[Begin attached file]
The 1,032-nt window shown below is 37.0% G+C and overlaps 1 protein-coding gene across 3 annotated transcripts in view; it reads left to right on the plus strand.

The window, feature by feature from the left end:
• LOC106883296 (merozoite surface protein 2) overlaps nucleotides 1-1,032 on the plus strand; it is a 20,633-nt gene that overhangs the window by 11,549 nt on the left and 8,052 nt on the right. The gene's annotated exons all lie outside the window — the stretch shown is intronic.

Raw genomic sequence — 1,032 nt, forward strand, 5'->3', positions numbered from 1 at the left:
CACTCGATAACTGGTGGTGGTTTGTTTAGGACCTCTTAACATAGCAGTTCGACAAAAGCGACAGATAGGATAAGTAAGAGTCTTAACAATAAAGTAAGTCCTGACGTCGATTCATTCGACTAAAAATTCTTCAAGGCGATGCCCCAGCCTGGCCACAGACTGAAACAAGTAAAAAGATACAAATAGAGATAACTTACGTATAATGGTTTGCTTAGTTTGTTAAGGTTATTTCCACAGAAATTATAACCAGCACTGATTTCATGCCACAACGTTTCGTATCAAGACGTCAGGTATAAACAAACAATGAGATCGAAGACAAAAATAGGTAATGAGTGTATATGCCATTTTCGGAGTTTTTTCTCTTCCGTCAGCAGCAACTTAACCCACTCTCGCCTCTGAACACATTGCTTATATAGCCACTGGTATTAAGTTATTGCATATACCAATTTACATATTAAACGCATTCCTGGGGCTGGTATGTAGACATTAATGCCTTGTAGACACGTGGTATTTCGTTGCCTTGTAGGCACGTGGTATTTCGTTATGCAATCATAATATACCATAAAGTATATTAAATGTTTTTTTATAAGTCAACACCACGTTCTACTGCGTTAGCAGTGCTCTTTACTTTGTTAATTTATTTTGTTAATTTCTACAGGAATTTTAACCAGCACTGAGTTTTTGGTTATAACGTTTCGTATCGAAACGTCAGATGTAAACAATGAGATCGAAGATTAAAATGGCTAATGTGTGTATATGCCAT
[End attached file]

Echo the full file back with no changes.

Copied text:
The 1,032-nt window shown below is 37.0% G+C and overlaps 1 protein-coding gene across 3 annotated transcripts in view; it reads left to right on the plus strand.

The window, feature by feature from the left end:
• LOC106883296 (merozoite surface protein 2) overlaps nucleotides 1-1,032 on the plus strand; it is a 20,633-nt gene that overhangs the window by 11,549 nt on the left and 8,052 nt on the right. The gene's annotated exons all lie outside the window — the stretch shown is intronic.

Raw genomic sequence — 1,032 nt, forward strand, 5'->3', positions numbered from 1 at the left:
CACTCGATAACTGGTGGTGGTTTGTTTAGGACCTCTTAACATAGCAGTTCGACAAAAGCGACAGATAGGATAAGTAAGAGTCTTAACAATAAAGTAAGTCCTGACGTCGATTCATTCGACTAAAAATTCTTCAAGGCGATGCCCCAGCCTGGCCACAGACTGAAACAAGTAAAAAGATACAAATAGAGATAACTTACGTATAATGGTTTGCTTAGTTTGTTAAGGTTATTTCCACAGAAATTATAACCAGCACTGATTTCATGCCACAACGTTTCGTATCAAGACGTCAGGTATAAACAAACAATGAGATCGAAGACAAAAATAGGTAATGAGTGTATATGCCATTTTCGGAGTTTTTTCTCTTCCGTCAGCAGCAACTTAACCCACTCTCGCCTCTGAACACATTGCTTATATAGCCACTGGTATTAAGTTATTGCATATACCAATTTACATATTAAACGCATTCCTGGGGCTGGTATGTAGACATTAATGCCTTGTAGACACGTGGTATTTCGTTGCCTTGTAGGCACGTGGTATTTCGTTATGCAATCATAATATACCATAAAGTATATTAAATGTTTTTTTATAAGTCAACACCACGTTCTACTGCGTTAGCAGTGCTCTTTACTTTGTTAATTTATTTTGTTAATTTCTACAGGAATTTTAACCAGCACTGAGTTTTTGGTTATAACGTTTCGTATCGAAACGTCAGATGTAAACAATGAGATCGAAGATTAAAATGGCTAATGTGTGTATATGCCAT